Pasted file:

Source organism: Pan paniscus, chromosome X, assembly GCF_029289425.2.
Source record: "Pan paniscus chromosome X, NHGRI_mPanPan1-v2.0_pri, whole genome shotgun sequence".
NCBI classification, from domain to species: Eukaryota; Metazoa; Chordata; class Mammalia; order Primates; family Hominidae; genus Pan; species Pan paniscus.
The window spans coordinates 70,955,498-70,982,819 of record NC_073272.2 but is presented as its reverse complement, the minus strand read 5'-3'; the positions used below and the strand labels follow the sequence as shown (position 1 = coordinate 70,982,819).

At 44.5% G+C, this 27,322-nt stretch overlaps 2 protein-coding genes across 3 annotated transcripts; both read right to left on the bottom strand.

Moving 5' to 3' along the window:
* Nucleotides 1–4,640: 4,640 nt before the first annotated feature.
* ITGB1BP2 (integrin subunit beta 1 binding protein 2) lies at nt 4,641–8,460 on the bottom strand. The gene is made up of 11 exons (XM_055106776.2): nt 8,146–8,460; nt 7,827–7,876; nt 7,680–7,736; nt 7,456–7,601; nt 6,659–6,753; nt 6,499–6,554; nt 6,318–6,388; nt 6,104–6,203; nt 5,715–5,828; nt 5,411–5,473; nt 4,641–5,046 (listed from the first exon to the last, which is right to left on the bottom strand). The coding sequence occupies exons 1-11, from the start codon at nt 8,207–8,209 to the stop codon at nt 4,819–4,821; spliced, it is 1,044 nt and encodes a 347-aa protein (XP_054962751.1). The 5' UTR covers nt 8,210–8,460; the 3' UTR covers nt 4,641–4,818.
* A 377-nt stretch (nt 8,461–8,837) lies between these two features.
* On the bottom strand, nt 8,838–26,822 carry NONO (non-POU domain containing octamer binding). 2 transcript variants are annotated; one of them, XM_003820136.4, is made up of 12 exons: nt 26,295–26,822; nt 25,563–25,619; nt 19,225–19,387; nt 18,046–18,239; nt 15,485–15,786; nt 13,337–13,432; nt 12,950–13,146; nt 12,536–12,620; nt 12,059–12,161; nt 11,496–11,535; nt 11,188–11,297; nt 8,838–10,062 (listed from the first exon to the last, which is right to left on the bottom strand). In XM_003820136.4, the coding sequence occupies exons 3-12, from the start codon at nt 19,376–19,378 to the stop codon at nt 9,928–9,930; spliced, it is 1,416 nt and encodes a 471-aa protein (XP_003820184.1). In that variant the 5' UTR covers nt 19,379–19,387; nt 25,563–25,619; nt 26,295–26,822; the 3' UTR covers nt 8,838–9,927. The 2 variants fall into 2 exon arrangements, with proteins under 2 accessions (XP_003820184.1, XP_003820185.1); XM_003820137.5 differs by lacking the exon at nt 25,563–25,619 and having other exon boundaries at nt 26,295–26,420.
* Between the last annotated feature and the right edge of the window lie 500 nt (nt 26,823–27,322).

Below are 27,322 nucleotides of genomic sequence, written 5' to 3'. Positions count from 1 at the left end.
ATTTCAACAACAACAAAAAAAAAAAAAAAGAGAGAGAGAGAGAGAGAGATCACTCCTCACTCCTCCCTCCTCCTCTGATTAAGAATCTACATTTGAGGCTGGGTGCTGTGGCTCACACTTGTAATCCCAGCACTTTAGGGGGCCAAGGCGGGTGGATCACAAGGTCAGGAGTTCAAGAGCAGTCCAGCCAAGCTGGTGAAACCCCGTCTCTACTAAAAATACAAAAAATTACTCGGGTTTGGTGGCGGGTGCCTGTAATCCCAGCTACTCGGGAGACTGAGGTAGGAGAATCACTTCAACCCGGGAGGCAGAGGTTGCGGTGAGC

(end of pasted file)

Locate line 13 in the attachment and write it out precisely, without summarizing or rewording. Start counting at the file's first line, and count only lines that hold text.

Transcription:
ATTTCAACAACAACAAAAAAAAAAAAAAAGAGAGAGAGAGAGAGAGAGATCACTCCTCACTCCTCCCTCCTCCTCTGATTAAGAATCTACATTTGAGGCTGGGTGCTGTGGCTCACACTTGTAATCCCAGCACTTTAGGGGGCCAAGGCGGGTGGATCACAAGGTCAGGAGTTCAAGAGCAGTCCAGCCAAGCTGGTGAAACCCCGTCTCTACTAAAAATACAAAAAATTACTCGGGTTTGGTGGCGGGTGCCTGTAATCCCAGCTACTCGGGAGACTGAGGTAGGAGAATCACTTCAACCCGGGAGGCAGAGGTTGCGGTGAGC